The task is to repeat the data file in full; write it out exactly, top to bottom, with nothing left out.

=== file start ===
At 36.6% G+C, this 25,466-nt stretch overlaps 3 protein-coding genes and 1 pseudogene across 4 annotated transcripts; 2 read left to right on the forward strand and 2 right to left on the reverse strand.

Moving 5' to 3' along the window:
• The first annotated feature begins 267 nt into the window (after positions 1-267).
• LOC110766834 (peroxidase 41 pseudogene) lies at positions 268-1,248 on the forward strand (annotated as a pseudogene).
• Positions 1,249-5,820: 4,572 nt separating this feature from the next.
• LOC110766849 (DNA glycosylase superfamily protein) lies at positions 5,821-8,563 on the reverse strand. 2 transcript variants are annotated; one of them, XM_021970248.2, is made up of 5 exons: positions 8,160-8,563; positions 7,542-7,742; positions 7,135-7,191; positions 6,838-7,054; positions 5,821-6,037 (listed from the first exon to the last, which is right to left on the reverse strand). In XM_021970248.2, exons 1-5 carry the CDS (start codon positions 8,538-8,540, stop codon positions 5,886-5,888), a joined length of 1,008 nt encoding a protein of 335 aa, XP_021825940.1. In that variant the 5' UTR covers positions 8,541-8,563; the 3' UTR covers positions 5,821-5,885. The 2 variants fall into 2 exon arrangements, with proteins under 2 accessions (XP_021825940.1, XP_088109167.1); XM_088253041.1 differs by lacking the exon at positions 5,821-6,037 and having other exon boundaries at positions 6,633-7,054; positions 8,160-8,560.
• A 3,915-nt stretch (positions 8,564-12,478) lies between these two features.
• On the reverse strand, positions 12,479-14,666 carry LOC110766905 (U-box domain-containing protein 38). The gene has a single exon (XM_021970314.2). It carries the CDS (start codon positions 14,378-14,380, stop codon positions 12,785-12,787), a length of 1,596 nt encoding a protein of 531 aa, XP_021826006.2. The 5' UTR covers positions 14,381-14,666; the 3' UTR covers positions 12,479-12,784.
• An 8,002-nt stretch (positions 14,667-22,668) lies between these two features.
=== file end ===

At 36.6% G+C, this 25,466-nt stretch overlaps 3 protein-coding genes and 1 pseudogene across 4 annotated transcripts; 2 read left to right on the forward strand and 2 right to left on the reverse strand.

Moving 5' to 3' along the window:
• The first annotated feature begins 267 nt into the window (after positions 1-267).
• LOC110766834 (peroxidase 41 pseudogene) lies at positions 268-1,248 on the forward strand (annotated as a pseudogene).
• Positions 1,249-5,820: 4,572 nt separating this feature from the next.
• LOC110766849 (DNA glycosylase superfamily protein) lies at positions 5,821-8,563 on the reverse strand. 2 transcript variants are annotated; one of them, XM_021970248.2, is made up of 5 exons: positions 8,160-8,563; positions 7,542-7,742; positions 7,135-7,191; positions 6,838-7,054; positions 5,821-6,037 (listed from the first exon to the last, which is right to left on the reverse strand). In XM_021970248.2, exons 1-5 carry the CDS (start codon positions 8,538-8,540, stop codon positions 5,886-5,888), a joined length of 1,008 nt encoding a protein of 335 aa, XP_021825940.1. In that variant the 5' UTR covers positions 8,541-8,563; the 3' UTR covers positions 5,821-5,885. The 2 variants fall into 2 exon arrangements, with proteins under 2 accessions (XP_021825940.1, XP_088109167.1); XM_088253041.1 differs by lacking the exon at positions 5,821-6,037 and having other exon boundaries at positions 6,633-7,054; positions 8,160-8,560.
• A 3,915-nt stretch (positions 8,564-12,478) lies between these two features.
• On the reverse strand, positions 12,479-14,666 carry LOC110766905 (U-box domain-containing protein 38). The gene has a single exon (XM_021970314.2). It carries the CDS (start codon positions 14,378-14,380, stop codon positions 12,785-12,787), a length of 1,596 nt encoding a protein of 531 aa, XP_021826006.2. The 5' UTR covers positions 14,381-14,666; the 3' UTR covers positions 12,479-12,784.
• An 8,002-nt stretch (positions 14,667-22,668) lies between these two features.